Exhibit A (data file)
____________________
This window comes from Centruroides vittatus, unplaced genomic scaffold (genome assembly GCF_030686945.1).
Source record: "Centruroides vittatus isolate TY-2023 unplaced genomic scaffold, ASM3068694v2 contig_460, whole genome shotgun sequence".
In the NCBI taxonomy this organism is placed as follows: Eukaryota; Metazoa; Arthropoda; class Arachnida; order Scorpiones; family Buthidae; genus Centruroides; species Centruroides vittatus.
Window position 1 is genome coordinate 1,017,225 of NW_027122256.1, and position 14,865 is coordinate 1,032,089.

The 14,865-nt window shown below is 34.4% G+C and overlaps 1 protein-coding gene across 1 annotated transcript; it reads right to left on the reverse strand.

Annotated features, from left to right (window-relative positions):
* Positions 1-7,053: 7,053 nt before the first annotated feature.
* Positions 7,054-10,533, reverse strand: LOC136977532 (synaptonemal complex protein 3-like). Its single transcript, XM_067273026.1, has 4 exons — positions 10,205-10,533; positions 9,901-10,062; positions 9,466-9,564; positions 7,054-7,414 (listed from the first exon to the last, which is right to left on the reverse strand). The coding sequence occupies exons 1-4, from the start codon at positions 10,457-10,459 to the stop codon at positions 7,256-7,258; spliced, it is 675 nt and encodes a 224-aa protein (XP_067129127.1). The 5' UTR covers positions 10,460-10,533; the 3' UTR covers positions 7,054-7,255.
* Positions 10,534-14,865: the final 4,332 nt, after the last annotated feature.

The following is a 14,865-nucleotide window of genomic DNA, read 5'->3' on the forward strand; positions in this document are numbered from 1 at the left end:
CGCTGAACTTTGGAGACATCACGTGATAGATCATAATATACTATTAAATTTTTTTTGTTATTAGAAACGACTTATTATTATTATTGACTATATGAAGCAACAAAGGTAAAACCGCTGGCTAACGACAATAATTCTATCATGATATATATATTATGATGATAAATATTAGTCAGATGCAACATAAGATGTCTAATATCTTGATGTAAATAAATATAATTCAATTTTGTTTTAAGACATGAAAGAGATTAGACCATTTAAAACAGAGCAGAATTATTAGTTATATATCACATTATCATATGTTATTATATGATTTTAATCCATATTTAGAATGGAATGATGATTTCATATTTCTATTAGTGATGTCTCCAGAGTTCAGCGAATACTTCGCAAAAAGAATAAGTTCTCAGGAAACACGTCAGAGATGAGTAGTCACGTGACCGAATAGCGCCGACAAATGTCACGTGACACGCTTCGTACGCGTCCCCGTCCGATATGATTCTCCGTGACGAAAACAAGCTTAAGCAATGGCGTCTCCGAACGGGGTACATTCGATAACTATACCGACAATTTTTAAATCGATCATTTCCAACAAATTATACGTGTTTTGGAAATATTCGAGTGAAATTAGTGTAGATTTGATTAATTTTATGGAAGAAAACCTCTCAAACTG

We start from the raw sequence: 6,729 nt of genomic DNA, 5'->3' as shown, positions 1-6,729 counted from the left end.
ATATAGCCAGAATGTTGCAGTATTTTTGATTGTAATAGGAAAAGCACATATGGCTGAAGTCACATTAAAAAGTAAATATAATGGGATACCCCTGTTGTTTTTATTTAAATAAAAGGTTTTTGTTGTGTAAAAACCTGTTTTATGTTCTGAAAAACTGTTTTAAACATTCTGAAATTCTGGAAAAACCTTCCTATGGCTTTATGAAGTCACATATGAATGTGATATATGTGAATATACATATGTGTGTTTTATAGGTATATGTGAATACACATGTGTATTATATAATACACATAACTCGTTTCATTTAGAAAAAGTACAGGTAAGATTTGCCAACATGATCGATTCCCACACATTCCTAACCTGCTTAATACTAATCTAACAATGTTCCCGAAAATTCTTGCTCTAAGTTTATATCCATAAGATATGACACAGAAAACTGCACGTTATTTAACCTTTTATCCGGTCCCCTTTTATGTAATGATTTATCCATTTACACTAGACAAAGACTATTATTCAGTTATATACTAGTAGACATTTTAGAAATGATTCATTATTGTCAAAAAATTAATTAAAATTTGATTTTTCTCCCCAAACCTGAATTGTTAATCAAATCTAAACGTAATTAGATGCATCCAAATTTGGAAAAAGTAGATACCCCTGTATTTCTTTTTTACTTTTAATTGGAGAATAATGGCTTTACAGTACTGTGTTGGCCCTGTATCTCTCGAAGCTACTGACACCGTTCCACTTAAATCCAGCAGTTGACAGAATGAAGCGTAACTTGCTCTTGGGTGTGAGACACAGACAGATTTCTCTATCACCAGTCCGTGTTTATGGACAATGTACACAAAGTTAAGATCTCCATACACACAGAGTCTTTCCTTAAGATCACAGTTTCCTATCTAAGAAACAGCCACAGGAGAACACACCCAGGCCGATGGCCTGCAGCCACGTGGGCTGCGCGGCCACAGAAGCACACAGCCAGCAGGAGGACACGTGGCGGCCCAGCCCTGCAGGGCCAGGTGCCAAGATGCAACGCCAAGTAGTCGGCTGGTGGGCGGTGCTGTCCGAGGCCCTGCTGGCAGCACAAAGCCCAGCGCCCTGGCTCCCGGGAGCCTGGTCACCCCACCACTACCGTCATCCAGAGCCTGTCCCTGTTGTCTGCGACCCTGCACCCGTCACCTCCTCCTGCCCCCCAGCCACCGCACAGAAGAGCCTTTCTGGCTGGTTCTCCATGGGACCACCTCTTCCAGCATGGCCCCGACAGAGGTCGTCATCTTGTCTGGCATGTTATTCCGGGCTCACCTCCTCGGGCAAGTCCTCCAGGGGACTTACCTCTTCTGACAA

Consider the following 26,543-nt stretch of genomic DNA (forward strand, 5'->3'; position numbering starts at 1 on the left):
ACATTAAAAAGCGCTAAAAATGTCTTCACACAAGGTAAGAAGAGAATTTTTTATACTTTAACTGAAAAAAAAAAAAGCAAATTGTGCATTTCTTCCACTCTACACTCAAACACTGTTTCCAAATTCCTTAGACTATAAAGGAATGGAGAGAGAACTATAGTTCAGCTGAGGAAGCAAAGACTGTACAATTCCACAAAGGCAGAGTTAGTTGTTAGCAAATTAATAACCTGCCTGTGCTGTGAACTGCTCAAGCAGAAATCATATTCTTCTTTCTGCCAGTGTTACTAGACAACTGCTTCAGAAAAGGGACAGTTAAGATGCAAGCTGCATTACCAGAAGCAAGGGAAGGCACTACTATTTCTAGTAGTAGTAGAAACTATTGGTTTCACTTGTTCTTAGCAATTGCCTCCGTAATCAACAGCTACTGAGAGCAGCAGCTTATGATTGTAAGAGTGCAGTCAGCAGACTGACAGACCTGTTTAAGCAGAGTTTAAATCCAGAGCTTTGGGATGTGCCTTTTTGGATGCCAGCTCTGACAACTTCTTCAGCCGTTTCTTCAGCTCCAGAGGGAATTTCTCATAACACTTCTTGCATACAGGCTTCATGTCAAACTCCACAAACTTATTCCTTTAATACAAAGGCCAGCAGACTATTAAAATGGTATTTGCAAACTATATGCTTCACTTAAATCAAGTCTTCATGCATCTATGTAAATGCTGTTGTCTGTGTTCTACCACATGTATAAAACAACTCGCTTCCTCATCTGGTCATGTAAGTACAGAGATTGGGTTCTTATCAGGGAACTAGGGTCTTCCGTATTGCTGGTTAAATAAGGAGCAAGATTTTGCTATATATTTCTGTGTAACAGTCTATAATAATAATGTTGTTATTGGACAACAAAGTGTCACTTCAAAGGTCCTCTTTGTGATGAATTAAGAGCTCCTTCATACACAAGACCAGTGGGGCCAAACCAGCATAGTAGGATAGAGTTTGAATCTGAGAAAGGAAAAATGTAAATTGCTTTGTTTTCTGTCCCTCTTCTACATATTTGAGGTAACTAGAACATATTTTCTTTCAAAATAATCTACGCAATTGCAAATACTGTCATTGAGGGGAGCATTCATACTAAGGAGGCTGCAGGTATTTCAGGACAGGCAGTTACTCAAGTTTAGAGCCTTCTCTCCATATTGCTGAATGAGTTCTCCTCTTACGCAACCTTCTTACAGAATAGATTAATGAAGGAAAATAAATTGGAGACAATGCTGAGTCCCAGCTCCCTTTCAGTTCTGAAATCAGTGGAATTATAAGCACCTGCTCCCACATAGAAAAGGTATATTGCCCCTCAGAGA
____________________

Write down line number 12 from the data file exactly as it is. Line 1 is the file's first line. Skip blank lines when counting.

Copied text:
We start from the raw sequence: 6,729 nt of genomic DNA, 5'->3' as shown, positions 1-6,729 counted from the left end.